The New Jersey Coalition of Automotive Retailers (NJ CAR) today filed suit against Lincoln in New Jersey State Superior Court seeking a “declaratory judgment” that the company’s Lincoln Commitment Program violates the state’s clear prohibition against two-tier pricing.
The suit was filed on the eve of a February 1, 2020 deadline imposed by Lincoln for dealers to pony up $20,000 and commit to the program, which requires dealers to make extensive facilities and operational upgrades. Most of the Garden State’s 18 Lincoln dealerships have questioned Lincoln and complained to NJCAR that these requirements simply do not make financial sense. Failure to sign on to the program or to meet its stringent facilities and operational requirements will result in dealers losing up to 5.75% in potential discounts that Lincoln will be offering to compliant dealers as soon as July 1, 2020.
“Two-tier pricing programs, like the one being pushed on Lincoln dealers at this time, tear at the very fabric of the franchise system,” said Jim Appleton, President of NJ CAR, which represents the Garden State’s 510 franchised new car and truck retailers. “The New Jersey Legislature, in 2011, outlawed such programs, because lawmakers found them to be a destabilizing force in the marketplace, with the potential to force local business owners to make investments that don’t offer a realistic return on investment or driving them out-of-business, thereby reducing competition and limiting consumer access to service.”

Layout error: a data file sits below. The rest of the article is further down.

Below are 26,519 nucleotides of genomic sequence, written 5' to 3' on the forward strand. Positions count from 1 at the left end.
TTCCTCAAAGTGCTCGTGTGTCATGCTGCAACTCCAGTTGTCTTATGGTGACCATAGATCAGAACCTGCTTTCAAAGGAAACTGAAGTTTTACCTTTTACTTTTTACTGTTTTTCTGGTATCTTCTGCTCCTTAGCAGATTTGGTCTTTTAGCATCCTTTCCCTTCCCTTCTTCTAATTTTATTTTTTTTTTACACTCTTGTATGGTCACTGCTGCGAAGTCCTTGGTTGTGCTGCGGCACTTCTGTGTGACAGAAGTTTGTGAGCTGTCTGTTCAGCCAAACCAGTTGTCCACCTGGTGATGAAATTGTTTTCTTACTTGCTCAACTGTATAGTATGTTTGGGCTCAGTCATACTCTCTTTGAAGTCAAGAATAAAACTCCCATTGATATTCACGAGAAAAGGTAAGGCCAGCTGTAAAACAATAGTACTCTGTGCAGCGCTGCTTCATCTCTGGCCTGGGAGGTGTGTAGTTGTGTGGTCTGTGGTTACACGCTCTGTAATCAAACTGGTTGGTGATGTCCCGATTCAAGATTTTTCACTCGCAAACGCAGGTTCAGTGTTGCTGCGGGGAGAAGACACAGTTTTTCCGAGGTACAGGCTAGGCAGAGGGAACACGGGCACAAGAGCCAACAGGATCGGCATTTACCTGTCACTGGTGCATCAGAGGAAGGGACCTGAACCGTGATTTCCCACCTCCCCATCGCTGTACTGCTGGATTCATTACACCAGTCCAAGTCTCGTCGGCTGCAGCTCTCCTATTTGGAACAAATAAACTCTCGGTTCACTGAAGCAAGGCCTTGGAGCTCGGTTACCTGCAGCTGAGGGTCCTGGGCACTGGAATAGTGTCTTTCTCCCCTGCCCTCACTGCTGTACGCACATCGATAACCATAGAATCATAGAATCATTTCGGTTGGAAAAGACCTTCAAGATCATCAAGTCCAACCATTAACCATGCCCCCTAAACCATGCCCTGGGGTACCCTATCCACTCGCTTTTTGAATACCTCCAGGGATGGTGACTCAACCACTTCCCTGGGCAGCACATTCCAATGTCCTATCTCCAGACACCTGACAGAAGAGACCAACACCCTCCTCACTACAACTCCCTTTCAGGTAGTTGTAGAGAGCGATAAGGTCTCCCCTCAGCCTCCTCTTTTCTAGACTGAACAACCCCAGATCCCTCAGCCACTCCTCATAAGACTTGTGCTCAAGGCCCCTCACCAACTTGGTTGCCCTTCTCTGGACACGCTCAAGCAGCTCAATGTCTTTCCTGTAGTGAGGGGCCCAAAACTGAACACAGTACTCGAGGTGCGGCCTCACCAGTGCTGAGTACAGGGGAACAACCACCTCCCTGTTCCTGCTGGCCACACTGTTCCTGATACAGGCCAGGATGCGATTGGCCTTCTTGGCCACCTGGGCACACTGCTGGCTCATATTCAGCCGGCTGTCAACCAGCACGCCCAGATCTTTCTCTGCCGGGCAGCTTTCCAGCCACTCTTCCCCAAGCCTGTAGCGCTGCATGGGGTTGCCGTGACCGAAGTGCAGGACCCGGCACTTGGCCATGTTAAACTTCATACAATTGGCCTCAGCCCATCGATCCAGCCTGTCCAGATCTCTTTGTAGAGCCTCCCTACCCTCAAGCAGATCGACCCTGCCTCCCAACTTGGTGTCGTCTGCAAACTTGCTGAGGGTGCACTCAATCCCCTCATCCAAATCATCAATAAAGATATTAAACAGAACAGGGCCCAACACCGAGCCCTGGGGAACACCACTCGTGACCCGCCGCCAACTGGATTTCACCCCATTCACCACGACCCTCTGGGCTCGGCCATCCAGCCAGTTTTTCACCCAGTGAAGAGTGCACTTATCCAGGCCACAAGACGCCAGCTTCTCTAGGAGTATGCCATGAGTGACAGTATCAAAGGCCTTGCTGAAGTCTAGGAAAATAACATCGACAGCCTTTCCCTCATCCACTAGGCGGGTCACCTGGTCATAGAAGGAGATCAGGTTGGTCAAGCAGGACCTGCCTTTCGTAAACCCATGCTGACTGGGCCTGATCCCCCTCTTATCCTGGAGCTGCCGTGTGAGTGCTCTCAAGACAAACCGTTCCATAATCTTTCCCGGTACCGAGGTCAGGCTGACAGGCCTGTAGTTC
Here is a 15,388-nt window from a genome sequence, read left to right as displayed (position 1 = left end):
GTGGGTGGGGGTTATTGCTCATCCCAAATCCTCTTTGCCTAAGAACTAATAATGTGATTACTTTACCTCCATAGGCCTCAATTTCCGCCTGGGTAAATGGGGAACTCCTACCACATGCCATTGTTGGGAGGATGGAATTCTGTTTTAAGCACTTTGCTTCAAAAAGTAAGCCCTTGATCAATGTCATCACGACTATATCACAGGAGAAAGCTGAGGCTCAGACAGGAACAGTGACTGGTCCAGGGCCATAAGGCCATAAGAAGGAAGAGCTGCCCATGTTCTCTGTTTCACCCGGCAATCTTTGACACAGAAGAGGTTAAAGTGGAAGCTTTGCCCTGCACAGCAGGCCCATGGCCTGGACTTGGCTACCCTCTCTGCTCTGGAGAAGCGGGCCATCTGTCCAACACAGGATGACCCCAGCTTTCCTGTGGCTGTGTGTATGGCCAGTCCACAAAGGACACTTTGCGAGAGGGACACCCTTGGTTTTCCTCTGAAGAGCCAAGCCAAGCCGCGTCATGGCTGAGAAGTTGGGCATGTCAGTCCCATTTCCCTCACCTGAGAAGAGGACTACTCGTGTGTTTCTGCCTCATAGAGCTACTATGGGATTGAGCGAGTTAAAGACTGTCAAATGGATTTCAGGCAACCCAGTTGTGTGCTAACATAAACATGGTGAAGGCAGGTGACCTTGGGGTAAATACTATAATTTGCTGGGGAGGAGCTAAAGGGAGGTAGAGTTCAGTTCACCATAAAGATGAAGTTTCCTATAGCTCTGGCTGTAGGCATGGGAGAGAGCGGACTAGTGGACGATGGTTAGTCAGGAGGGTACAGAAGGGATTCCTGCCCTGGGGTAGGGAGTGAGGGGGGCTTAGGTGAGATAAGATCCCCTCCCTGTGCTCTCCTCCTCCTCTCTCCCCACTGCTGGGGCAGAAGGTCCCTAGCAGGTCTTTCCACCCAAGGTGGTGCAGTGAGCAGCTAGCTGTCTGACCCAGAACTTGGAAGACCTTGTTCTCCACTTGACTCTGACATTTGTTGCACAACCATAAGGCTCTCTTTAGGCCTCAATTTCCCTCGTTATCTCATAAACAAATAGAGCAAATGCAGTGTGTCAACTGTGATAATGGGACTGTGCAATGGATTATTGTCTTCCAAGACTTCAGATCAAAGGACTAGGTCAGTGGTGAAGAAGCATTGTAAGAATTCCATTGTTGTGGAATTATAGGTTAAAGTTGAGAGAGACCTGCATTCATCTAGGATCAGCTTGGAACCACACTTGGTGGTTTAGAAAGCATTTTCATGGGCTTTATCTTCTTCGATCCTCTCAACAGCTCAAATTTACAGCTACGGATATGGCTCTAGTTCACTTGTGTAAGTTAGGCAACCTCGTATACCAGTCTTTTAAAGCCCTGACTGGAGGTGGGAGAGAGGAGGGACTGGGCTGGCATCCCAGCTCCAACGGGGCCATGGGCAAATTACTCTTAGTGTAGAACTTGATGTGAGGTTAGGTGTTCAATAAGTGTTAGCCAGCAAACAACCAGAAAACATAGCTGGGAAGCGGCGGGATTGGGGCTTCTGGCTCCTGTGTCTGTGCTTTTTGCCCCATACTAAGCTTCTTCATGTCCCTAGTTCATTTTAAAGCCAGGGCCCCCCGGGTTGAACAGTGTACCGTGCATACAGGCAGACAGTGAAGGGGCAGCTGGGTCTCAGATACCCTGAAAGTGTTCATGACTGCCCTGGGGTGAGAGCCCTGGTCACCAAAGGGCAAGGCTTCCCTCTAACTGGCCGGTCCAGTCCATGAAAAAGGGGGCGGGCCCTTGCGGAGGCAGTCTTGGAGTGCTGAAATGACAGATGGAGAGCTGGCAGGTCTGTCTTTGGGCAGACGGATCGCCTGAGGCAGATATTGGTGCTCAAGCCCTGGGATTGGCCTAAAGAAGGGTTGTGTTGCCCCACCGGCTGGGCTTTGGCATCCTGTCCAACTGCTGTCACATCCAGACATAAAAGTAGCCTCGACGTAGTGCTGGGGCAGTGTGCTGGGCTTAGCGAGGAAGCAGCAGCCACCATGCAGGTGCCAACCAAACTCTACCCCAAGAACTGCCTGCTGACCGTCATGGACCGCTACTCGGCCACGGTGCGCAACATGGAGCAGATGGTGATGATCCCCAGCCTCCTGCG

The New Jersey Motor Vehicle Franchise Practices Act includes language that specifically prohibits a manufacturer from selling or refusing to sell or offer product to “all motor vehicle franchisees at the same price for a comparably equipped motor vehicle, on the same terms, with no differential in discount, allowance, credit or bonus … ”
NJ CAR sees the Lincoln suit as a “test case,” with industry-wide application. “This lawsuit doesn’t seek damages, “ Appleton explained. “We’re just looking for the court to issue a definitive ruling that the plain language of the New Jersey statute means something and that automakers must abide by the law. NJCAR filed the lawsuit asserting Lincoln dealer rights, but a favorable ruling in this case would help dealers in other line-makes protect themselves against unreasonable and unfair two-tier pricing programs that have become commonplace among just about all automakers,” Appleton said.
About The New Jersey Coalition of Automotive Retailers
The New Jersey Coalition of Automotive Retailers (NJ CAR), founded in 1918, is a non-profit organization serving approximately 510 franchised car and truck retailers throughout New Jersey. NJ CAR promotes the principals of commercial honor and integrity in the sale and service of motor vehicles. The Coalition keeps its members informed on a variety of business matters, practices, trends, and legislation. NJ CAR also works to ensure all members are educated to assure regulatory compliance.
Click HERE to access a complete copy of the complaint